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Re: fixing smartmatch just hard enough (and when, too)

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Damian Conway
August 22, 2012 04:45
Re: fixing smartmatch just hard enough (and when, too)
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I've found the discussion in this thread (and the newline thread it
has spawned) extremely useful. Thank-you to everyone who has

I don't want to curtail that discussion, but I felt it might be useful
to summarize some of those ideas...or rather, the way those ideas have
adjusted my own thinking.

So, in light of those discussions, here's my current preferred option...

Smartmatch (~~) table

    $a       $b                    Meaning
    =====    ===================   ========================
    Any      undef                 ! defined $a
    Any      ~~-overloaded   [1]   $b->ol_method($a, 'rev')
    ~~-ol    Any             [1]   $a->ol_method($b)
    Any      CodeRef, &{}-ol       $b->($a)
    Any      Regexp, qr-ol         $a =~ $b
    Any      unambiguous Num [2]   $a == $b
    Any      unambiguous Str [3]   $a eq $b
    Any      Any                   die

    [1] Includes junctions, whose overloading distributes the
        smartmatch over their elements in their several ways.

    [2] If $b has an internal numeric representation but no
        internal string representation (or if some putative
        internal flag assures us it was originally a number).

    [3] If $b has an internal string representation but no
        internal numeric representation (or if some theoretical
        inner flag promises us it was initially a string).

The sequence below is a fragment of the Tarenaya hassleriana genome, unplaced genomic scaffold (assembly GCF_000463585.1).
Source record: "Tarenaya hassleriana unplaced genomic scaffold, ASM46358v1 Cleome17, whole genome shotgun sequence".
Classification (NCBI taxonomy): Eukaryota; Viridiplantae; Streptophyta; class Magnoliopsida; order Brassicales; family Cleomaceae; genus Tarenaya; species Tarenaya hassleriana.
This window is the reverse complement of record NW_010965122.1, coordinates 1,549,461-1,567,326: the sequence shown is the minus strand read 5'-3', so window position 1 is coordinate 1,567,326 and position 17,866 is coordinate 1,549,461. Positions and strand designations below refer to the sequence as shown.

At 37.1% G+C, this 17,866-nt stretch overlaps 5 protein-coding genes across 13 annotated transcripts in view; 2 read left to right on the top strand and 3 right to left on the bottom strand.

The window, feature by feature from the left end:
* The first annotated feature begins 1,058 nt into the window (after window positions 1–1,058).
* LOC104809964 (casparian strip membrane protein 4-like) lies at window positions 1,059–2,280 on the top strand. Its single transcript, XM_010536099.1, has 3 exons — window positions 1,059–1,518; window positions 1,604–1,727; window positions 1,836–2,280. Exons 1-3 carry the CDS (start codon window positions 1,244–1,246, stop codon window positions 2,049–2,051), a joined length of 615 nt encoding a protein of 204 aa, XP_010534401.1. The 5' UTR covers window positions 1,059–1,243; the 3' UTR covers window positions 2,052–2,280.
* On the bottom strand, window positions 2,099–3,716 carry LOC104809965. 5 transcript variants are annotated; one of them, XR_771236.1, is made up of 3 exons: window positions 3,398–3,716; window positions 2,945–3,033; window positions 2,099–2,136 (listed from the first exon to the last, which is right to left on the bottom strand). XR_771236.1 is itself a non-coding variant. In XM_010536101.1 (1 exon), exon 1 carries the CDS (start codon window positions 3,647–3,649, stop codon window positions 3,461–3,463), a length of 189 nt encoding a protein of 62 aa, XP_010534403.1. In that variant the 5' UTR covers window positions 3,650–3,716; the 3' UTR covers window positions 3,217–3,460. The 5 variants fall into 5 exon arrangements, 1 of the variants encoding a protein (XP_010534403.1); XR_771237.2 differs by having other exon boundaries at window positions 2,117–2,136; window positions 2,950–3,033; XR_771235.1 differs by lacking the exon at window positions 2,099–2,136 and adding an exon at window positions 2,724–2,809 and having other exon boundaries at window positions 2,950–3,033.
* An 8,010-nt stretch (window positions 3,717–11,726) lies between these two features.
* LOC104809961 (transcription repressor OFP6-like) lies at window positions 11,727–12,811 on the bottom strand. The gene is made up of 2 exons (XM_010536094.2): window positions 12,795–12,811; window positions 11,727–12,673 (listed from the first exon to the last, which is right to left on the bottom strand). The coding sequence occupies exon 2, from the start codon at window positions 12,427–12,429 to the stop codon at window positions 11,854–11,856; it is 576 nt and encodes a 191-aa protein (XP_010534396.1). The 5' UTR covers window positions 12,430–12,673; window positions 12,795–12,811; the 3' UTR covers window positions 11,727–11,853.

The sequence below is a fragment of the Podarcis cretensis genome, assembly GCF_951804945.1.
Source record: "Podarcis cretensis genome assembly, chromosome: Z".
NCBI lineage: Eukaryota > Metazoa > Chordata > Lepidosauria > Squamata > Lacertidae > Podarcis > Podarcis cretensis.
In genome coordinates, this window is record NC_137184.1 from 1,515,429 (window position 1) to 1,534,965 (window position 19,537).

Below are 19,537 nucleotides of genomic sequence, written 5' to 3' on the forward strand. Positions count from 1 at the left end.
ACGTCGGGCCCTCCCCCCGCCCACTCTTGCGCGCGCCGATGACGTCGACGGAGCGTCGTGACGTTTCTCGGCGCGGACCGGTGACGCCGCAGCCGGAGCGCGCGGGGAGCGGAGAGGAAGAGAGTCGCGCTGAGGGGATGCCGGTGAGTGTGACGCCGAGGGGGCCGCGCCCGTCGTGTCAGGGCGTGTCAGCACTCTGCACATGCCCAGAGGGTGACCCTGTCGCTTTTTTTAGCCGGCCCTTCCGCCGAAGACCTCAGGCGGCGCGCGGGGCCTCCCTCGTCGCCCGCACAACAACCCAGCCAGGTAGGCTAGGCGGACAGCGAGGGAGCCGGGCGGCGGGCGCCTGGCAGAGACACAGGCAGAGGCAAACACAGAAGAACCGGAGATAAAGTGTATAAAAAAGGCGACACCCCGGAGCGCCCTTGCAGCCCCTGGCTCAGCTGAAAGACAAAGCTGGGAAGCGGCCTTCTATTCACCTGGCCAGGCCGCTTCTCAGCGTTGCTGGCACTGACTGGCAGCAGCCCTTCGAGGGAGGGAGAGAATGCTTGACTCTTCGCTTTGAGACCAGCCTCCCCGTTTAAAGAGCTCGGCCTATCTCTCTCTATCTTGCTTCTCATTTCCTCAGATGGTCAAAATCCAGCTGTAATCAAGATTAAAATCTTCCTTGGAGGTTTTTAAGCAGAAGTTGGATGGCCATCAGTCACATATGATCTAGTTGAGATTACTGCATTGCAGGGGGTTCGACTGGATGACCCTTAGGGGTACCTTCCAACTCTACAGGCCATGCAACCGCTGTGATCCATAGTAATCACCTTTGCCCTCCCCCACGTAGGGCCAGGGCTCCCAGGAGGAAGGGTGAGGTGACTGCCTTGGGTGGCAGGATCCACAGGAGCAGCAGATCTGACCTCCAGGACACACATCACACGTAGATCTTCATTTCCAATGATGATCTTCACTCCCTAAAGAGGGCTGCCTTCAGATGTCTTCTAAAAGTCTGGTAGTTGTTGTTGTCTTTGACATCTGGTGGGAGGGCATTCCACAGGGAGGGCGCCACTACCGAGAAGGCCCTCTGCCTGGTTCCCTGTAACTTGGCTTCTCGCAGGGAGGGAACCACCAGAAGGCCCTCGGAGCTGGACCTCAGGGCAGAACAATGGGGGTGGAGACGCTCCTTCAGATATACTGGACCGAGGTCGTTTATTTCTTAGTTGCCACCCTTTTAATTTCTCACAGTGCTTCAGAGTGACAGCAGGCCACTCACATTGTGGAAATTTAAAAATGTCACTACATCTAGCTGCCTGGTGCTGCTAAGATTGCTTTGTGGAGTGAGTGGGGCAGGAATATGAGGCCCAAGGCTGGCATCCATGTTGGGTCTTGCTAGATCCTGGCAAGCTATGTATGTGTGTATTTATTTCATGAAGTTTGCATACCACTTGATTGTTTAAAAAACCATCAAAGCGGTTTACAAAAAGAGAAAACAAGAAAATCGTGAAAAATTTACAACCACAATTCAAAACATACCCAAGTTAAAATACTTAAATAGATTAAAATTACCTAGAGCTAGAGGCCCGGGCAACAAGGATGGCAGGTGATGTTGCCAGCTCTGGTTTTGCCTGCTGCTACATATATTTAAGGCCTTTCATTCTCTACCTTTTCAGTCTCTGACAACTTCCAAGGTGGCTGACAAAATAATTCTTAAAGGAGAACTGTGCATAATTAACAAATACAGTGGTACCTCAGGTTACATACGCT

The when construct

    Form                  Meaning
    ==================    ==================================
    when (EXPR)  {...}    if ($_ ~~ (EXPR))     {...; break}
    when {BLOCK} {...}    if ($_ ~~ sub{BLOCK}) {...; break}

    No exceptions.
    No special cases.

Note that this proposal still differs slightly from *all* of the various ideas
that were explicitly suggested.

In particular, I'm now proposing to fix the number/string ambiguity by
making *any* ambiguous case fatal, rather than falling back on eq
when we're not sure. So we only do == when we're certain it's a
number, and only do eq when we're certain it's a string, and if we're
not certain, we always die.

In practice, that would mostly only affect isolated cases (and those
cases could still be resolved easily, by explicit coercion or explicit

    $var = 1;      # only a number inside
    say $var;      # now a number and a string inside

    given ($someval) {
        when ( "$var" )   {...}  # expr produces only a string, so always eq
        when ( 0 + $var ) {...}  # expr produces only a number, so always ==
        when ( $var )     {...}  # expr may produce either, so always fatal

        when {$_ == $var} {...}  # always ==
        when {$_ eq $var} {...}  # always eq

    if ($otherval ~~ 1   ) {...}   # number -----> always ==
    if ($otherval ~~ "1" ) {...}   # string -----> always eq
    if ($otherval ~~ $var) {...}   # ambiguous --> always fatal

    if ($otherval == $var) {...}   # d'oh
    if ($otherval eq $var) {...}   # ditto

The point being: you either specify precisely what you mean (with a
typed literal, or with an expression that produces an unambiguously
typed value, or with an explicit operator), or else you accept the
possibility of catastrophic failure in a very limited number of cases.

This approach seems to cover most of the objections and concerns that
have been voiced so far, and seems both simple enough and powerful
enough to be worth considering.


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